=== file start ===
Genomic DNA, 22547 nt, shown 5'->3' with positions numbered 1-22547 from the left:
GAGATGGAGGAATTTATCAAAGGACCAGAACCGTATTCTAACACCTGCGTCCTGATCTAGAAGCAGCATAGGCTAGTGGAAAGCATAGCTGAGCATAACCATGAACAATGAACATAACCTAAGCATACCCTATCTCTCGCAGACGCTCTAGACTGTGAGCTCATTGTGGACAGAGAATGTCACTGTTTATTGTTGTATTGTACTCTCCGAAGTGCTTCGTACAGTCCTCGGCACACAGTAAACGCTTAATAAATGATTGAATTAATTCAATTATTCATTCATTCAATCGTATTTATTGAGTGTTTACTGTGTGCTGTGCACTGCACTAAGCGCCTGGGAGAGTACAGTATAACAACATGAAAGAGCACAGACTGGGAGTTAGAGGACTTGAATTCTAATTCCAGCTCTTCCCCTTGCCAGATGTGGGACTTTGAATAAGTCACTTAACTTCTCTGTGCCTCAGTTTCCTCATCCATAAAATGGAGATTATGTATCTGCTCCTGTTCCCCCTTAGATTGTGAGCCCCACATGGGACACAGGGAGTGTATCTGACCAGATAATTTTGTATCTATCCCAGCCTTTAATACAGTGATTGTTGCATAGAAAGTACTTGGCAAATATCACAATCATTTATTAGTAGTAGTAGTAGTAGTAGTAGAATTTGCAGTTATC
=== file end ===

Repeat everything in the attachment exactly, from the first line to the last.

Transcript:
Genomic DNA, 22547 nt, shown 5'->3' with positions numbered 1-22547 from the left:
GAGATGGAGGAATTTATCAAAGGACCAGAACCGTATTCTAACACCTGCGTCCTGATCTAGAAGCAGCATAGGCTAGTGGAAAGCATAGCTGAGCATAACCATGAACAATGAACATAACCTAAGCATACCCTATCTCTCGCAGACGCTCTAGACTGTGAGCTCATTGTGGACAGAGAATGTCACTGTTTATTGTTGTATTGTACTCTCCGAAGTGCTTCGTACAGTCCTCGGCACACAGTAAACGCTTAATAAATGATTGAATTAATTCAATTATTCATTCATTCAATCGTATTTATTGAGTGTTTACTGTGTGCTGTGCACTGCACTAAGCGCCTGGGAGAGTACAGTATAACAACATGAAAGAGCACAGACTGGGAGTTAGAGGACTTGAATTCTAATTCCAGCTCTTCCCCTTGCCAGATGTGGGACTTTGAATAAGTCACTTAACTTCTCTGTGCCTCAGTTTCCTCATCCATAAAATGGAGATTATGTATCTGCTCCTGTTCCCCCTTAGATTGTGAGCCCCACATGGGACACAGGGAGTGTATCTGACCAGATAATTTTGTATCTATCCCAGCCTTTAATACAGTGATTGTTGCATAGAAAGTACTTGGCAAATATCACAATCATTTATTAGTAGTAGTAGTAGTAGTAGTAGAATTTGCAGTTATC